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The 2014 election cycle will be remembered for the inordinate number of “Old Bulls” who decided to leave Capitol Hill behind.
But perhaps no retirement will be more significant than that of Michigan Rep. John Dingell. The 87-year-old Democrat said Monday that he will leave Congress next year after an almost 60-year tenure in the House.
Dingell’s career arc in many ways mirrors the broader transformation of our politics: once the proud custodian of the traditions and mores of the U.S. House, Dingell told the Detroit News that he now finds serving on the Hill to be “obnoxious.”
Dingell began his career in politics age 29 after winning a special election to succeed his late father, who represented a southeast Michigan district for over two decades. (The Dingell family tradition may well continue: the Detroit News reported that the outgoing congressman’s younger wife, Debbie, is expected to seek his seat this fall.)
In the decades since, Dingell established himself as one of the most influential members of Congress and as much of a Midwestern institution as a paczki on Fat Tuesday – quite the accomplishment for someone who was often fond of referring to himself as “just a dumb Polish lawyer.”
Representing an area of Michigan that typically spanned from the middle-class suburbs of Detroit to the crunchy college town of Ann Arbor, Dingell spent his career championing both universal health care (a passion of his father’s) and the auto industry that reigned supreme throughout much of southeast Michigan.
The word ‘Congress’ means coming together. We are supposed to come together to do the people’s business, and for most of my career, that’s what we did.
Dingell’s tenure cast an iconoclastic shadow across the Democratic Party. The congressman was in many ways a forebear of the so-called “Reagan Democrat” – a term coined partly in reference to the blue-collar centrist voters in nearby Macomb County, Mich.
Dingell was at once an avid outdoorsman who supported gun rights and a devoted conservationist who helped to author the Endangered Species Act, and quietly win millions in federal funds for Detroit to address its polluted brownfields and conserve a long stretch of the Detroit River.
As chairman of (what’s now known as) the House Energy and Commerce Committee for much of the 1980s and early 1990s, Dingell slow-walked rules like higher fuel-efficiency standards for automobiles during a time when the industry faced stiffer global competition.
His environmental record contributed to a somewhat acrimonious power play by then-Speaker Nancy Pelosi in early 2009. Pelosi moved to usurp seniority rules that typically dictate Democratic chairmanships and instead installed California Rep. Henry Waxman as chairman of the committee in hopes of advancing landmark climate legislation through Congress. The cap-and-trade bill passed the House but stalled in the Senate; Waxman has also announced his intention to retire at the end of this term.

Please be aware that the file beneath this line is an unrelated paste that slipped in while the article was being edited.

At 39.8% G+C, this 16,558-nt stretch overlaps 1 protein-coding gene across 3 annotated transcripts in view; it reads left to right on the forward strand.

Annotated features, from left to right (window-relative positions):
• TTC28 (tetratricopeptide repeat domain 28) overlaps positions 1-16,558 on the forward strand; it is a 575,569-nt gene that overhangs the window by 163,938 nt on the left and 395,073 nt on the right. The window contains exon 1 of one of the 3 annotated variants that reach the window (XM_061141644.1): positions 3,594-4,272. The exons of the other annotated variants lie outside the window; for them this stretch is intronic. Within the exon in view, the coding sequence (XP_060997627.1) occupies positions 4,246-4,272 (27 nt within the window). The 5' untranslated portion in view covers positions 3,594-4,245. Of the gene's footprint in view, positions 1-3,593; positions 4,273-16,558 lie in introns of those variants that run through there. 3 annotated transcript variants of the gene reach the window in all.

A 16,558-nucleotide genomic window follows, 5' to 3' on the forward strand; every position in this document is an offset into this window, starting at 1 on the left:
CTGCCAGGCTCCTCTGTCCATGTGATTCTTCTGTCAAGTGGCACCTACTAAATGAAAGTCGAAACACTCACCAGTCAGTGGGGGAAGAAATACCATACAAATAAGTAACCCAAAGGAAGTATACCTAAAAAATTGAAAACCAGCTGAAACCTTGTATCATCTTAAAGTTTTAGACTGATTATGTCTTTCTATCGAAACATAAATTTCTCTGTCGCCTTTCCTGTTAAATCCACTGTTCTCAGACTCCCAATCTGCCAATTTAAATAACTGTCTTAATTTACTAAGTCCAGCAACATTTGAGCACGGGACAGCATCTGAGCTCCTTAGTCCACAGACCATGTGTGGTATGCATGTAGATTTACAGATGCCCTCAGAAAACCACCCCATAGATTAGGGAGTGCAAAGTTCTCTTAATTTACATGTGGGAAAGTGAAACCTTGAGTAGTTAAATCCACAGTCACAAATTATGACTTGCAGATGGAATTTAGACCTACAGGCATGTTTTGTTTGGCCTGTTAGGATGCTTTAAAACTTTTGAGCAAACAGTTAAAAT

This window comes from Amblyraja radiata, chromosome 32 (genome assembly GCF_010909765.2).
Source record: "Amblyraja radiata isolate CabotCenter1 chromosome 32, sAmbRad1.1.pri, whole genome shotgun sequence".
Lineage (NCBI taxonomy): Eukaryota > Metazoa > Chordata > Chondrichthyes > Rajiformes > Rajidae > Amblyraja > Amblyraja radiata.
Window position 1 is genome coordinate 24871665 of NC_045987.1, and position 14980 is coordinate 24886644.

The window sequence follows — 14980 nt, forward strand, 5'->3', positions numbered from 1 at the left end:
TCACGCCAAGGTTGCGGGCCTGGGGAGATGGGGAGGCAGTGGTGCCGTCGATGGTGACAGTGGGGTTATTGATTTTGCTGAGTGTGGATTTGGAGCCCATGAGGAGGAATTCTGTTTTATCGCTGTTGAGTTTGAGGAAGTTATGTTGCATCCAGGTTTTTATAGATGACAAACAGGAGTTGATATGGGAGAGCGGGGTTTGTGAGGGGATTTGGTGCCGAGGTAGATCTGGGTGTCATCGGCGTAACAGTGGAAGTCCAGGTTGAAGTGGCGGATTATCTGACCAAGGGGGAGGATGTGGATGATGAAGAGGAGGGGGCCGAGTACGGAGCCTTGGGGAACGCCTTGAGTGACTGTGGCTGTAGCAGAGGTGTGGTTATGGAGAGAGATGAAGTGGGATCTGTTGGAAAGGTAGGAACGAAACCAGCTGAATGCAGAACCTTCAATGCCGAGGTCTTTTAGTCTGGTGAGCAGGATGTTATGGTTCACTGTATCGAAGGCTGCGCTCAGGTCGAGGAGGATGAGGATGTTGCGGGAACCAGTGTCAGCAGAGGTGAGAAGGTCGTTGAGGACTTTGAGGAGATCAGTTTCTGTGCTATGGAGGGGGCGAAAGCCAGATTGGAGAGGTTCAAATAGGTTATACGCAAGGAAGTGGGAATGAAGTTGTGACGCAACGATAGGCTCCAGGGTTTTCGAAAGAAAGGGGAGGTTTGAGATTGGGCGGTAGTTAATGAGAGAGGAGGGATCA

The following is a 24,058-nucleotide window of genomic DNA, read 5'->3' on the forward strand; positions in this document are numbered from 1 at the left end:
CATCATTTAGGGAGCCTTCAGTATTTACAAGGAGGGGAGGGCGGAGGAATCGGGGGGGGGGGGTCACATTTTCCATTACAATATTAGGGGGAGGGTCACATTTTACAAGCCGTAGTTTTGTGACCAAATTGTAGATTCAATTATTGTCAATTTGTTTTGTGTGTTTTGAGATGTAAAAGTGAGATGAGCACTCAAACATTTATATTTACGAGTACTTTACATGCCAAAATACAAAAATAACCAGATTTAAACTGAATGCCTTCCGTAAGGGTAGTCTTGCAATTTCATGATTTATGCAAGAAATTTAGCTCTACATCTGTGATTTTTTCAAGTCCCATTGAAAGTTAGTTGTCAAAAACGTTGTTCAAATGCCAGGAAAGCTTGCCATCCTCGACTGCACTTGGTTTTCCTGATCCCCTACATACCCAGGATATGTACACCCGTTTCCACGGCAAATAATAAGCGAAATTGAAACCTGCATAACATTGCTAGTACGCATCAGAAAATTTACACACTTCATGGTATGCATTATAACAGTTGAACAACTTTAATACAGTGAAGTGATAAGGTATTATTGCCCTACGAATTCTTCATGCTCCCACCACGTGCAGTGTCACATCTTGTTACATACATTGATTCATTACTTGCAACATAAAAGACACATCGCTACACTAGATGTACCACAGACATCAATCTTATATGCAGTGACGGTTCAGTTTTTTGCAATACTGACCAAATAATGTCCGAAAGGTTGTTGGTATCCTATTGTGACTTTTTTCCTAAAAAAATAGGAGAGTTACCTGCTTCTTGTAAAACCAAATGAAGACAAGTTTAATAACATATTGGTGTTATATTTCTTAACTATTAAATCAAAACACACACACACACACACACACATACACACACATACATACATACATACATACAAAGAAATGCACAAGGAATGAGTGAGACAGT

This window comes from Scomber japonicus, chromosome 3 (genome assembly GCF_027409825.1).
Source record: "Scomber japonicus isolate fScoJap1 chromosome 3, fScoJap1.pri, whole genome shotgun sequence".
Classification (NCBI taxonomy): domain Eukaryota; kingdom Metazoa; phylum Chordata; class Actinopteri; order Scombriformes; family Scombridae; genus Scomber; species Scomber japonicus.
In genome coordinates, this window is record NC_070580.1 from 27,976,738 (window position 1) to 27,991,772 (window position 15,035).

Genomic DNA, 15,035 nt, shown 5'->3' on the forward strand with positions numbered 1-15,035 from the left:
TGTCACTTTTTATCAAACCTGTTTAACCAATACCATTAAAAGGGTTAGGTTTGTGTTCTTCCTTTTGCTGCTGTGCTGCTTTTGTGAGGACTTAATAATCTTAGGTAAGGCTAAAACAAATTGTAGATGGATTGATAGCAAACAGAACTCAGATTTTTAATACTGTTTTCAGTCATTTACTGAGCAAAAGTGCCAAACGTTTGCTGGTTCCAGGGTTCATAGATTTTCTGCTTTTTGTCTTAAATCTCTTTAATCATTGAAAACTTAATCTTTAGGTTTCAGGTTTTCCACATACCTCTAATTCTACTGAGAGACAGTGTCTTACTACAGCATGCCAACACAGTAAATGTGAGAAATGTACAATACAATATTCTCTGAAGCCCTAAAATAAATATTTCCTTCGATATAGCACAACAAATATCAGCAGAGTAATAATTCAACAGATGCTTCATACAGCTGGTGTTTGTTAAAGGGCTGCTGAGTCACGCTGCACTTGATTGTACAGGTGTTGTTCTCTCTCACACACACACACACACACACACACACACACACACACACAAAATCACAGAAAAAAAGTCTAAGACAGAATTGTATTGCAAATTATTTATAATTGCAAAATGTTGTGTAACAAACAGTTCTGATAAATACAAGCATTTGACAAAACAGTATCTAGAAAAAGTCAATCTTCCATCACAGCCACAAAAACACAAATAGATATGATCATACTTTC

Dingell’s impact on health care in America was just as meaningful, and more markedly progressive. He was famous for introducing a universal health care bill at the beginning of each Congress, and presided over the 1965 vote to establish Medicare – a longtime priority of his father’s. A lead sponsor of the Affordable Care Act, Dingell lent Pelosi that same gavel to use while presiding over the historic health care reform vote in 2010.
The Dean of the House by virtue as his tenure as its longest-serving member, Dingell seemed to foreshadow his retirement by speaking with disdain toward the atmosphere in contemporary Washington. He told Michigan Radio’s Jack Lessenberry last year that he probably wouldn’t run for Congress today if he knew what he knows now.
“This has become an essentially non-functional institution, and the business of the nation is being neglected,” he told Lessenberry. “The word ‘Congress’ means coming together. We are supposed to come together to do the people’s business, and for most of my career, that’s what we did.”
That comment speaks to the way politics and the business of legislating has changed over Dingell’s decades of work in Congress. But history is more likely to remember Dingell for what he managed to accomplish before gridlock and celebrity politics consumed Washington, and the institution which he’ll leave behind.